Dr Schwartz came to visit us at around lunch time the next day and was able to fill in all the details and clarify the events for us. She told us she had never seen a prolapsed cord at 9cm before and that usually by then the umbilical cord should have moved out of the way. So not only was a prolapsed cord present in less than 5% of labors, one at 9cm was even more rare. She said that if we had done a home birth or had him at a birthing center, our baby most likely wouldn't have survived. It was a sobering fact and one that I appreciated her sharing, because the further away from the events I was getting the more I questioned just how dramatic it all was. The home birth thing was also interesting to Aaron and I because we had discussed not a week before whether we would consider a home birth experience for future babies. I had told him I knew several people who had beautiful home births, but that I was too worried that something would go wrong and I would be the 1% whose baby needed life saving measures... turns out I was.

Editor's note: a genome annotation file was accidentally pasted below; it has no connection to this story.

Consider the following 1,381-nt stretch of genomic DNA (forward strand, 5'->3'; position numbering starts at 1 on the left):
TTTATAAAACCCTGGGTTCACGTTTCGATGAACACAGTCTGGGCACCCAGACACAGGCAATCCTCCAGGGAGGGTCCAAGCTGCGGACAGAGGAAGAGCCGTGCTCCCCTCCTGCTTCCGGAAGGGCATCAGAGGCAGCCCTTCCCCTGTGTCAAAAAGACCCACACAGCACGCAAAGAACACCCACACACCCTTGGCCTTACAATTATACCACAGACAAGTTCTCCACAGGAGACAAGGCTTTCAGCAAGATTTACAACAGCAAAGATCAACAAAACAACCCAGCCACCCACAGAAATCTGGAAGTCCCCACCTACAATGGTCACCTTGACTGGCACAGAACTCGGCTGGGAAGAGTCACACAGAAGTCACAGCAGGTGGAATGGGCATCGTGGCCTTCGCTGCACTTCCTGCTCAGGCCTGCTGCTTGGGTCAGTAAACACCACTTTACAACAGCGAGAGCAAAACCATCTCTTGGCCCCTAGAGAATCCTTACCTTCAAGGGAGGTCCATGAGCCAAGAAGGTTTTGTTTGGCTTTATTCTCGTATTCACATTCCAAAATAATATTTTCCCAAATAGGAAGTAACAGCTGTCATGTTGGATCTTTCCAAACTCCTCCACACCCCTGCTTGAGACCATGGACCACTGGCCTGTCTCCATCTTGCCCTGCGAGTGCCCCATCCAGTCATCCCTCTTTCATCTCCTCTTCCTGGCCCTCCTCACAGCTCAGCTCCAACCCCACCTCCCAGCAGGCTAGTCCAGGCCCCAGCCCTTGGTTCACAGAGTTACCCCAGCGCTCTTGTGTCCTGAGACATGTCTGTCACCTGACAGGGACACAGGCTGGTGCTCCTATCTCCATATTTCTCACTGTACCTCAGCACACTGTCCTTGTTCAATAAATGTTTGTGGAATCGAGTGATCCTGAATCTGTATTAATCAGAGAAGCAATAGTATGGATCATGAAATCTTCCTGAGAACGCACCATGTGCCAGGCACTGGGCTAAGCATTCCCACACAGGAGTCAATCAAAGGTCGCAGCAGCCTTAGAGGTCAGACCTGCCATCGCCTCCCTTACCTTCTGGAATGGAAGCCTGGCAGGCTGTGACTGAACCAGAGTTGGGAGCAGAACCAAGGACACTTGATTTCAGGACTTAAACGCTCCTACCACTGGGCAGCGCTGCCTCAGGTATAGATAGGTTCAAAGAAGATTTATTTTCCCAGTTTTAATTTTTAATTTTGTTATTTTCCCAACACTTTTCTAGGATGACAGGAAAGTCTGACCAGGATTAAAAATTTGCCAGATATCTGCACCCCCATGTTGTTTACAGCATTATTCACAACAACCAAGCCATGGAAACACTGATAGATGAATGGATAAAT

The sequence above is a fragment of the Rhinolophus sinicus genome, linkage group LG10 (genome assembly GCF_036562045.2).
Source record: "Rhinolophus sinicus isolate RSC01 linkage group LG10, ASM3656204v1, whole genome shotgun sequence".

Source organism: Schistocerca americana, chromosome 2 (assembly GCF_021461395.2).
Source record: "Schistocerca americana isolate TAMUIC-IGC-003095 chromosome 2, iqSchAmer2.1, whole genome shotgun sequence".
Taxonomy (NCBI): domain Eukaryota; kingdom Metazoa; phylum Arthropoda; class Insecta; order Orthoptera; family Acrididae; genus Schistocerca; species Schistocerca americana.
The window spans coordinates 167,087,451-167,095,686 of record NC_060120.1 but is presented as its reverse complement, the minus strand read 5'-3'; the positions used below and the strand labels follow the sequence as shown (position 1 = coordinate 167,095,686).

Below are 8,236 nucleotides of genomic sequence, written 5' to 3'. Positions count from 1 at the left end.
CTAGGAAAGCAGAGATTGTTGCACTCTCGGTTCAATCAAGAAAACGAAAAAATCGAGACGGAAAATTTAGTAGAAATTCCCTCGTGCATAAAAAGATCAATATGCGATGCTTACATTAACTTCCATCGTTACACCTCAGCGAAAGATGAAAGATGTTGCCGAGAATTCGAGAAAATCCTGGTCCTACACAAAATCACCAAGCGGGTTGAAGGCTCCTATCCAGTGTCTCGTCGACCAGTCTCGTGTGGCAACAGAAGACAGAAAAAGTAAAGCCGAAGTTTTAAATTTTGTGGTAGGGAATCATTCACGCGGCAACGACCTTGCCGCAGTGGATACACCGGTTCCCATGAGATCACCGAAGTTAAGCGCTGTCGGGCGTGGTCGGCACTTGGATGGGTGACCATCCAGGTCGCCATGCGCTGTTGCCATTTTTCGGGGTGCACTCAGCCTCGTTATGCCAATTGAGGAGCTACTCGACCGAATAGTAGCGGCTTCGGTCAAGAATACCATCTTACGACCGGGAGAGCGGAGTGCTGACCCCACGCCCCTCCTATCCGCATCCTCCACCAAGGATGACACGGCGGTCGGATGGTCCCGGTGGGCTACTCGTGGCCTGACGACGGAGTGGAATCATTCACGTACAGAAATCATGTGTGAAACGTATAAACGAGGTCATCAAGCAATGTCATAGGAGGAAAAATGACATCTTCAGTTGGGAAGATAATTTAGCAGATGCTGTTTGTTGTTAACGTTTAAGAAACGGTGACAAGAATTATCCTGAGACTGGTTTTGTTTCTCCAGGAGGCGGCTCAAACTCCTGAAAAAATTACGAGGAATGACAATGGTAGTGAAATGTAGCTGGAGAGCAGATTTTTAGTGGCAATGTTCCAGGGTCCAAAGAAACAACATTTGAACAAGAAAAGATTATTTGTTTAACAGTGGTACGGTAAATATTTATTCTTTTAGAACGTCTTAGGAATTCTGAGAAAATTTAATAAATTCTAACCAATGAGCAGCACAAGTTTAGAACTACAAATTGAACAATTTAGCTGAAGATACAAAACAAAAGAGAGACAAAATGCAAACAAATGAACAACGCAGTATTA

It all was so evident to Aaron and I as we processed and talked with each other just how sovereign God had been throughout the whole labor and even our whole pregnancy. The doctor we chose, the hospital we chose, the laboring style we chose were all hugely important decisions and ones we took very seriously, but even we didn't know just how important they would become. God had His hand of protection over us in mighty and profound ways. It is overwhelming for me to think of what could have happened and how close we came.
Even now after his first full month of life, I still get weary when I think back on his epic arrival and rejoice that God chose to save my baby! Aaron and I just marvel at how amazing he is and how much we just love him!
And that is my birth story!